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One of Killarney’s great motorsport legends passes awayBy Cormac Casey

Dermot O’Sullivan, of Ardshanavooly, Killarney, sadly passed away this week. This popular Killarney businessman started in motorsport in 1968 participating in tarmac and forestry rallying and later in hot rod […]




Dermot O’Sullivan, of Ardshanavooly, Killarney, sadly passed away this week.

This popular Killarney businessman started in motorsport in 1968 participating in tarmac and forestry rallying and later in hot rod racing.

A high point in his motorsport career was competing on the 1982 Circuit of Ireland in his Datsun Sunny, at a time when competitors had no pacenotes, relying on sheer wit and skill.

In 2005, after a 23-year gap, he returned to rallying in a Talbot Sunbeam competing in the Killarney Historic Rally with his son Paul in the navigator’s seat, and competed in various events till 2009.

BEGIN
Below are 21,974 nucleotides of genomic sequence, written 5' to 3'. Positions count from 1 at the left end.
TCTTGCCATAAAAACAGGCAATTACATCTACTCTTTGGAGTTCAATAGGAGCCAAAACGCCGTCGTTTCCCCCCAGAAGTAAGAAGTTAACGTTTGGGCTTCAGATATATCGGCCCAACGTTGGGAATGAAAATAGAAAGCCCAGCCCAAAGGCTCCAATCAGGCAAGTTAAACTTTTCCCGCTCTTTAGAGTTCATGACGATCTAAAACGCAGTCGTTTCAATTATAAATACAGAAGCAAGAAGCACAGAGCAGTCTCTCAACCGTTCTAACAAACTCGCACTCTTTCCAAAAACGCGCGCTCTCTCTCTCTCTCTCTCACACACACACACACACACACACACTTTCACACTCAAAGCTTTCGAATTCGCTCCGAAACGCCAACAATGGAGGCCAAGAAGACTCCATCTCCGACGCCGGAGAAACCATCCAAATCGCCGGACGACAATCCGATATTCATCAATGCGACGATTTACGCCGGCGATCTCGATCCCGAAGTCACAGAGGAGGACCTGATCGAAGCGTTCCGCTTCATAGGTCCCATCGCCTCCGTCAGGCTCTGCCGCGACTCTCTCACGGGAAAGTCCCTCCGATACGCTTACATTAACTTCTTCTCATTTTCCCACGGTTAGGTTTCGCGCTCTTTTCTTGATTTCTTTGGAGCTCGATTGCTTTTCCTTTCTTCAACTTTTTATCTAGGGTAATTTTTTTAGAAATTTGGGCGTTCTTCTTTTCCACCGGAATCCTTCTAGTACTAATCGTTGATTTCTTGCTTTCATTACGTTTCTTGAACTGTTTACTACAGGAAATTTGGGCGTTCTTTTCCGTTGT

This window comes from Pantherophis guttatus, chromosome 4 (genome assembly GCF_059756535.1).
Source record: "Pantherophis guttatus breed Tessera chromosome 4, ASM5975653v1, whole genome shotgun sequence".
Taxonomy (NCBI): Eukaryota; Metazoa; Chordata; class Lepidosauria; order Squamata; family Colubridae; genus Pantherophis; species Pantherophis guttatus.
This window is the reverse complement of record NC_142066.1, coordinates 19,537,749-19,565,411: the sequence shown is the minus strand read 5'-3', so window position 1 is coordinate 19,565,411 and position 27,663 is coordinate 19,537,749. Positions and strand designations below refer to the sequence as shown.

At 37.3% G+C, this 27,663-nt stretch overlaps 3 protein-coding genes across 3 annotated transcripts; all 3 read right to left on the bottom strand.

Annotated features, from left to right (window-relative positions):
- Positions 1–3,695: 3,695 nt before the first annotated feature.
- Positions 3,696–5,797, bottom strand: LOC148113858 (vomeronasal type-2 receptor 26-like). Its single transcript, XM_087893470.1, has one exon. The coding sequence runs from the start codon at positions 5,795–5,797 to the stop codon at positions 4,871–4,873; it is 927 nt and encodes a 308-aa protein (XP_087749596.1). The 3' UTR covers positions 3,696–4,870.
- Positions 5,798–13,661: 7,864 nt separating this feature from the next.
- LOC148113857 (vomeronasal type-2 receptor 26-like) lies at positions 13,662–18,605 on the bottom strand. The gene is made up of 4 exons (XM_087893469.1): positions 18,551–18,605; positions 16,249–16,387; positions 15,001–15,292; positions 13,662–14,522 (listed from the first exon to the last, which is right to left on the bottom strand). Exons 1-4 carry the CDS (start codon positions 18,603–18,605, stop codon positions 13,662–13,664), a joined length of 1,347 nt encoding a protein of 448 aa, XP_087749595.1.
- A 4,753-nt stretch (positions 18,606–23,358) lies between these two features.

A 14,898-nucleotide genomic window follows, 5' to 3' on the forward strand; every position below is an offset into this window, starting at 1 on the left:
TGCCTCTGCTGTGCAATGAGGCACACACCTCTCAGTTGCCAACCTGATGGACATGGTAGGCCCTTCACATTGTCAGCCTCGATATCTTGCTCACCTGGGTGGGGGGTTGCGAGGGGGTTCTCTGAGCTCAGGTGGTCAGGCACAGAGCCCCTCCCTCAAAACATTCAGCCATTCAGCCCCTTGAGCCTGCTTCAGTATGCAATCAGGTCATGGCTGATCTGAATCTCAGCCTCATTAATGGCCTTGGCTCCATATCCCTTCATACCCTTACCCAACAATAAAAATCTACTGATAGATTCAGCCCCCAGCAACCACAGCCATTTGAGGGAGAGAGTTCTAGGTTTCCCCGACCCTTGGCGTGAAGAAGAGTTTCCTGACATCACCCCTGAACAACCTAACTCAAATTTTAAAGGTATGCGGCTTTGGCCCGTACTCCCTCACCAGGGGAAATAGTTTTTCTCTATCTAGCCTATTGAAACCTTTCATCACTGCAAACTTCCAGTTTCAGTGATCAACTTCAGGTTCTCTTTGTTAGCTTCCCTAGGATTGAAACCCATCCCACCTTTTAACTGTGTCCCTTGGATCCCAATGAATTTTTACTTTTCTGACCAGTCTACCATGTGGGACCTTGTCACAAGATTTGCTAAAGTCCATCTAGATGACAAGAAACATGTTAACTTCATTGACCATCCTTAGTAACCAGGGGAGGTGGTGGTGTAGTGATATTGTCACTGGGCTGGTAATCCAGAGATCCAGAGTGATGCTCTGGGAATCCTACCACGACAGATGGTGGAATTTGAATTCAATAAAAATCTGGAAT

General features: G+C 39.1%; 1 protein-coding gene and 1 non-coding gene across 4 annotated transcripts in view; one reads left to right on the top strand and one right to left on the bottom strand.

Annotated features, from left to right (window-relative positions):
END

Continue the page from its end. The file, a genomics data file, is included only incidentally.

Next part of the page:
Whenever the glory of days of Kerry rallying are discussed in local pubs during the wee hours, it was certain that Dermot’s name would be mentioned. He had a sideways style of driving that kept every spectator entertained.

As much a flamboyant competitor behind the wheel of his Datsun, his ability to tell a good story was equally entertaining.

As a young motorsport enthusiast, I waited with anticipation each week as Dermot called to the ‘Advertiser’ office in Woodlawn to placing his weekly advert, to hear his animated description of his exploits on the rallying stages. As time went on, the stories never faded, and I always enjoyed our encounters.

Dermot establishing a successful chainsaw and lawnmower business in the 1970’s, down Pawn Office Lane, off High Street, Killarney. In true entrepreneurial spirit he saw a gap in the market, soon after establishing O’Sullivan’s Cycles as one of the first to introduce bike rental to Killarney, a business venture that is still successful today under the guidance of the current O’Sullivan generations.